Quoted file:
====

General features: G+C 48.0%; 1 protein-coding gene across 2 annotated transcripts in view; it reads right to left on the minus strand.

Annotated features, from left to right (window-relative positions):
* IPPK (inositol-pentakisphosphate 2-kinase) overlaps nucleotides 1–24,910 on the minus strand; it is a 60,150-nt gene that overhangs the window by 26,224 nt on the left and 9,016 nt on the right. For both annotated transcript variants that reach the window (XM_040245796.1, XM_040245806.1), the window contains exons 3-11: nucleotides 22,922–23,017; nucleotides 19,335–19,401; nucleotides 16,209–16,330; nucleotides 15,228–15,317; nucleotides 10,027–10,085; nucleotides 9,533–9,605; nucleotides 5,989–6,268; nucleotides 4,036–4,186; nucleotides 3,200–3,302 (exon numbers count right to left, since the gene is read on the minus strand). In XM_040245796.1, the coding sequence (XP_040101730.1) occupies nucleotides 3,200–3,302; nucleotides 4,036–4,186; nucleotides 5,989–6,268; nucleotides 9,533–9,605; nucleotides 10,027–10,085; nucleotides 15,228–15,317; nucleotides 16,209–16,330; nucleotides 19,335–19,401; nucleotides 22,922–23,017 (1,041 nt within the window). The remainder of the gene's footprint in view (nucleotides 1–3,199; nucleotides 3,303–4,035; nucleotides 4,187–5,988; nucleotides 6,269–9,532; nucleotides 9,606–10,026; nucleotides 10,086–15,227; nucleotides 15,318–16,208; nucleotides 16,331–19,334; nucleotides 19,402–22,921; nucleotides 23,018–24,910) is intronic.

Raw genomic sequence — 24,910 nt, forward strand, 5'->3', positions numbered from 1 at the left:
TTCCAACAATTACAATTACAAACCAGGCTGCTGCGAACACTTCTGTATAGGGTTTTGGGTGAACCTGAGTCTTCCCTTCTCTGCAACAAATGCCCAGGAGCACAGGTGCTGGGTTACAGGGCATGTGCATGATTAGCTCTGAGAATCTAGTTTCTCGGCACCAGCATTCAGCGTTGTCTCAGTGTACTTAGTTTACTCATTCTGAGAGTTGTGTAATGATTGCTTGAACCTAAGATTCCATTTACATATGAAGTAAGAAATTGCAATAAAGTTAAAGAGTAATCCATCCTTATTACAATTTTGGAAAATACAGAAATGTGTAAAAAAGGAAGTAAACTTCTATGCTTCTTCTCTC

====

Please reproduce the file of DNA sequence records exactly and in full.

General features: G+C 48.0%; 1 protein-coding gene across 2 annotated transcripts in view; it reads right to left on the minus strand.

Annotated features, from left to right (window-relative positions):
* IPPK (inositol-pentakisphosphate 2-kinase) overlaps nucleotides 1–24,910 on the minus strand; it is a 60,150-nt gene that overhangs the window by 26,224 nt on the left and 9,016 nt on the right. For both annotated transcript variants that reach the window (XM_040245796.1, XM_040245806.1), the window contains exons 3-11: nucleotides 22,922–23,017; nucleotides 19,335–19,401; nucleotides 16,209–16,330; nucleotides 15,228–15,317; nucleotides 10,027–10,085; nucleotides 9,533–9,605; nucleotides 5,989–6,268; nucleotides 4,036–4,186; nucleotides 3,200–3,302 (exon numbers count right to left, since the gene is read on the minus strand). In XM_040245796.1, the coding sequence (XP_040101730.1) occupies nucleotides 3,200–3,302; nucleotides 4,036–4,186; nucleotides 5,989–6,268; nucleotides 9,533–9,605; nucleotides 10,027–10,085; nucleotides 15,228–15,317; nucleotides 16,209–16,330; nucleotides 19,335–19,401; nucleotides 22,922–23,017 (1,041 nt within the window). The remainder of the gene's footprint in view (nucleotides 1–3,199; nucleotides 3,303–4,035; nucleotides 4,187–5,988; nucleotides 6,269–9,532; nucleotides 9,606–10,026; nucleotides 10,086–15,227; nucleotides 15,318–16,208; nucleotides 16,331–19,334; nucleotides 19,402–22,921; nucleotides 23,018–24,910) is intronic.

Raw genomic sequence — 24,910 nt, forward strand, 5'->3', positions numbered from 1 at the left:
TTCCAACAATTACAATTACAAACCAGGCTGCTGCGAACACTTCTGTATAGGGTTTTGGGTGAACCTGAGTCTTCCCTTCTCTGCAACAAATGCCCAGGAGCACAGGTGCTGGGTTACAGGGCATGTGCATGATTAGCTCTGAGAATCTAGTTTCTCGGCACCAGCATTCAGCGTTGTCTCAGTGTACTTAGTTTACTCATTCTGAGAGTTGTGTAATGATTGCTTGAACCTAAGATTCCATTTACATATGAAGTAAGAAATTGCAATAAAGTTAAAGAGTAATCCATCCTTATTACAATTTTGGAAAATACAGAAATGTGTAAAAAAGGAAGTAAACTTCTATGCTTCTTCTCTC